One of the reasons I created a blog was to capture this time when my sons are young. So I’m excited to join a group of friends, moms, and fellow photographers as we share about the boys in our lives on the third Friday of each month. You can follow our blog circle to Lori Reed Asher of Dreamers Come In next, and continue all the way back here.
Almost all of these photos were taken on our iPad, because that’s just how we roll these days…I love them not for the quality of light or composition, but for the bit of our story they capture.
These are not easy days. Good days, but not easy days. I know you tire of hearing me say, “We can do hard things.” I say it as much for myself as for you.
We are moving. Whenever I write these letters, I imagine you older, reading them perhaps after I’m gone. I wonder what your perspective on this big change will be in 30 years or so. Will all your memories of Moab be romanticized with nostalgia? Will you remember the layout of this house? Will you declare our move “the best thing that ever happened” or will you regret ever leaving?
You are a happy guy. Like your mama, you are a sucker for a sad story, even a tad melodramatic, but you also love to laugh and make others laugh. Aidan challenged you to keep a straight face for the photo below---but three seconds was your limit.
When we told you about your dad’s new job and the move, the first thing you asked was whether we would return once a month for your radio show. Obviously this was influenced by the fact that we had just returned home for your gig, but I still thought it endearing.
When I asked what worries you had about the move, you replied that you make friends easily. I couldn’t understand, although I agreed that you do make friends oh so easily (my friend Kris recently joked that when she took you and your brothers to their neighborhood pool, they had to wait when leaving for you to say goodbye to all your new friends). “Why does making friends easily worry you?” I asked.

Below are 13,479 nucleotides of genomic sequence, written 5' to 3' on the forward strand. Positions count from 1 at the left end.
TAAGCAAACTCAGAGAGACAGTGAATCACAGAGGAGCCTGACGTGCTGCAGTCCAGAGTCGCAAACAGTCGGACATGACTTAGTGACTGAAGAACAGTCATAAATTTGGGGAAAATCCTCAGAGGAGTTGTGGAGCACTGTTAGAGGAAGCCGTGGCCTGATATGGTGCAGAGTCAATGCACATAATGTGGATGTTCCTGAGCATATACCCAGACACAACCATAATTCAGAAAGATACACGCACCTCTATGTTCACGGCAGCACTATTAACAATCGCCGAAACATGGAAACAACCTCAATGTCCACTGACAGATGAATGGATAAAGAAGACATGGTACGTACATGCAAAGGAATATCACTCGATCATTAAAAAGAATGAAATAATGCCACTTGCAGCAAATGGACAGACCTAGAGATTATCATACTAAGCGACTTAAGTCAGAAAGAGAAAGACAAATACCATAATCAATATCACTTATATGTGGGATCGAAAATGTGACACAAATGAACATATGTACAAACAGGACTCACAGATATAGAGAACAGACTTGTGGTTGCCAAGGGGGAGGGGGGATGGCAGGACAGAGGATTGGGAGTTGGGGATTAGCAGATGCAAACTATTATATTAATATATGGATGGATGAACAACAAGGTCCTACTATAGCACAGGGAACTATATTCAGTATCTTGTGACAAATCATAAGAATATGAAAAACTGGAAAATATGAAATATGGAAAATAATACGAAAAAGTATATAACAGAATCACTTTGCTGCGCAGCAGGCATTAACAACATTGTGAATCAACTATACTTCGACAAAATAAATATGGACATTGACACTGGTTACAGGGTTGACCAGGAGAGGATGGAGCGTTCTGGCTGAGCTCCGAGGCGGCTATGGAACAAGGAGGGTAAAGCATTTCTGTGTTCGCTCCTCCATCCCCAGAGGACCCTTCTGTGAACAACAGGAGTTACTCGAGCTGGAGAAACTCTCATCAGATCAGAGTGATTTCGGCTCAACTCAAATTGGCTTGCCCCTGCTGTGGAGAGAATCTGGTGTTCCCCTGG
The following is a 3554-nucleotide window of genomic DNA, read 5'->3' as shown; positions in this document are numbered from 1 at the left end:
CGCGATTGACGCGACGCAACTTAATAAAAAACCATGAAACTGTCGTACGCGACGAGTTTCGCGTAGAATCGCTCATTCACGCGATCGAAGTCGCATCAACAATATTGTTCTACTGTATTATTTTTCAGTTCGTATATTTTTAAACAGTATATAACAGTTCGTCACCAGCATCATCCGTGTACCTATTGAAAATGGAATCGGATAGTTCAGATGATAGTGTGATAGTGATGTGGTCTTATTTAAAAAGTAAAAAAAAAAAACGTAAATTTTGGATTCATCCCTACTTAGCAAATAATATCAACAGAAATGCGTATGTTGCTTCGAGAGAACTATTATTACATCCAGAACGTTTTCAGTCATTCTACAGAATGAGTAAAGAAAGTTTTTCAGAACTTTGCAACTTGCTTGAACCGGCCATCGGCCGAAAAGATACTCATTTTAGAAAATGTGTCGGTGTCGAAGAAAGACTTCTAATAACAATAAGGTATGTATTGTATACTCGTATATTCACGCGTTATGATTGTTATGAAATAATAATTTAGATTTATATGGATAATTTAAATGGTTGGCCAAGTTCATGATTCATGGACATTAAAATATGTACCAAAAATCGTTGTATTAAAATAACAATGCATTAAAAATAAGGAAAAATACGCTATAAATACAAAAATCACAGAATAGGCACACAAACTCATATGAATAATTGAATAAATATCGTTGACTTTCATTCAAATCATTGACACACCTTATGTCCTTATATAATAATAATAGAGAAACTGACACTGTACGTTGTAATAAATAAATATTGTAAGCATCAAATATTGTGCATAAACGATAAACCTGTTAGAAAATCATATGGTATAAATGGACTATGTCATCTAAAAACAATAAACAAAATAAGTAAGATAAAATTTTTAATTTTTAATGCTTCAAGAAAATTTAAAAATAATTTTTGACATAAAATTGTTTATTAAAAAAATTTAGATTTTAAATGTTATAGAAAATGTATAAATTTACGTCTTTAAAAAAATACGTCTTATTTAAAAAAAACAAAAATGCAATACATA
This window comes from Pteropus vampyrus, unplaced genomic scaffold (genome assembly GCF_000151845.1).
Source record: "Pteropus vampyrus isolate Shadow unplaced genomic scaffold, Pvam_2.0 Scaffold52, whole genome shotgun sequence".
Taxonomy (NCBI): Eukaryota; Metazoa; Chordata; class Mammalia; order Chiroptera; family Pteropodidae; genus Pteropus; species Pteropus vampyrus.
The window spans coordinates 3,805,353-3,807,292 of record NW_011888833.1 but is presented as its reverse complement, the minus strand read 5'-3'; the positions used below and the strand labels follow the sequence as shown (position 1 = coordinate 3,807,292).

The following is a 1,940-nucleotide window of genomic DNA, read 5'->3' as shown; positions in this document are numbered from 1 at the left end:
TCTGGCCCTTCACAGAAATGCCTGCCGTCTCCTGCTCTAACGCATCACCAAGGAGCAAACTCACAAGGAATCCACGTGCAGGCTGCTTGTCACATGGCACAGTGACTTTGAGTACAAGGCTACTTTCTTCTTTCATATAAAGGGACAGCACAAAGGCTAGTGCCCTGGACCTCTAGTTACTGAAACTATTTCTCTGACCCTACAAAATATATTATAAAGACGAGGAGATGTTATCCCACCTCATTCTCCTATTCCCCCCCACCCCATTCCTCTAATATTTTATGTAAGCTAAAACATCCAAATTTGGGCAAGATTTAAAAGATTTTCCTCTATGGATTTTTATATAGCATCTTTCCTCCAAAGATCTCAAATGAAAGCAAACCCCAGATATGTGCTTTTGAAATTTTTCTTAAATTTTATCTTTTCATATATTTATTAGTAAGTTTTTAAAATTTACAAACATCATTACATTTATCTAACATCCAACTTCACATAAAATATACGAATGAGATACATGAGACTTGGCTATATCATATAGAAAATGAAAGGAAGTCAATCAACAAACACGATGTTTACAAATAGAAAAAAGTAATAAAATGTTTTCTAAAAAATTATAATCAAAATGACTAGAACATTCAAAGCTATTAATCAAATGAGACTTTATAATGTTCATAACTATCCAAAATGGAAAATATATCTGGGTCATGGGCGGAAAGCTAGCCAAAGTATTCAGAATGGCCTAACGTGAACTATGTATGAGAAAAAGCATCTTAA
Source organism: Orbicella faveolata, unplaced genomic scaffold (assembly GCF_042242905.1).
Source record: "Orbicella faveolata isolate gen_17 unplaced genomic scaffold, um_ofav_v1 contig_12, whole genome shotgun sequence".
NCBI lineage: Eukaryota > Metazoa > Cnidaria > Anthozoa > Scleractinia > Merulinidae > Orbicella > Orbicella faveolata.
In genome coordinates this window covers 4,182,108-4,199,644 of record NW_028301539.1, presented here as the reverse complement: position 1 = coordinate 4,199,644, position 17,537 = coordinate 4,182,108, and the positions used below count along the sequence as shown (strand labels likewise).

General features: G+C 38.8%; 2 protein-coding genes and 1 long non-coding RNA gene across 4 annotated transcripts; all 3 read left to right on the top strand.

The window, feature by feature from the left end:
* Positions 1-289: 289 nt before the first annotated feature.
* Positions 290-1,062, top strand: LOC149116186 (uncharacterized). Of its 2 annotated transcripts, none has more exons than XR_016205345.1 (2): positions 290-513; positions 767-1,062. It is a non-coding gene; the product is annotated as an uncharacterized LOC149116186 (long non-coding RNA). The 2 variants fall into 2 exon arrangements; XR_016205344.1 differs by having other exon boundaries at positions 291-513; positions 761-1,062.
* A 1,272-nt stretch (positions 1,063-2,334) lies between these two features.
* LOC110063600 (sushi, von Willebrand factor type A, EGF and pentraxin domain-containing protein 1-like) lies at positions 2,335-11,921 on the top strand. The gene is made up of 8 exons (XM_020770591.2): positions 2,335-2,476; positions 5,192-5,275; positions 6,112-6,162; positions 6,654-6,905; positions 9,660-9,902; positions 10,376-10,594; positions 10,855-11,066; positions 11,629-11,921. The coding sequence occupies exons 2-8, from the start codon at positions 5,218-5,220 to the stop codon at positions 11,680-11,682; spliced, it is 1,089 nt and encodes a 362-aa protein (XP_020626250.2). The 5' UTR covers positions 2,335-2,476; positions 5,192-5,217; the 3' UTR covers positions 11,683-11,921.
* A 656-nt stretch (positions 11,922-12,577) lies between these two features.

“Because I’ll make them quickly and won’t know which ones are real friends,” you replied, with concern in your voice. Sean, the fact that you know at age 9 that there is a difference between real friends and quick friends means you’re already wiser than most.
Mother Teresa said, “If we have no peace, it is because we have forgotten that we belong to each other.” (A line I first read at Momastery, and also my source for the mantra: We Can Do Hard Things).
Your dad and I have spent countless hours and conversations pondering whether this move is the right decision. Ultimately, I believe it will be up to each of us to make it the right decision. On our drive back from Flagstaff last week, after a much needed respite with your god-cousins, we were discussing the move and I was trying to explain this idea. I could barely hear you from the far back seat, your “bachelor pad” as we call it. You were quoting the little collage in our front entry way---the same frame I’ve been criticizing myself for not having updated in four years.
“Home is wherever we are together!” you proclaimed.
Right you are, my middlest. We’re moving, but we’re taking our home with us, so long as we never forget that we belong to each other.
More than all the stars,
You can follow our blog circle to Lori Reed Asher of Dreamers Come In for the next letter to our sons, and continue all the way through the blog circle.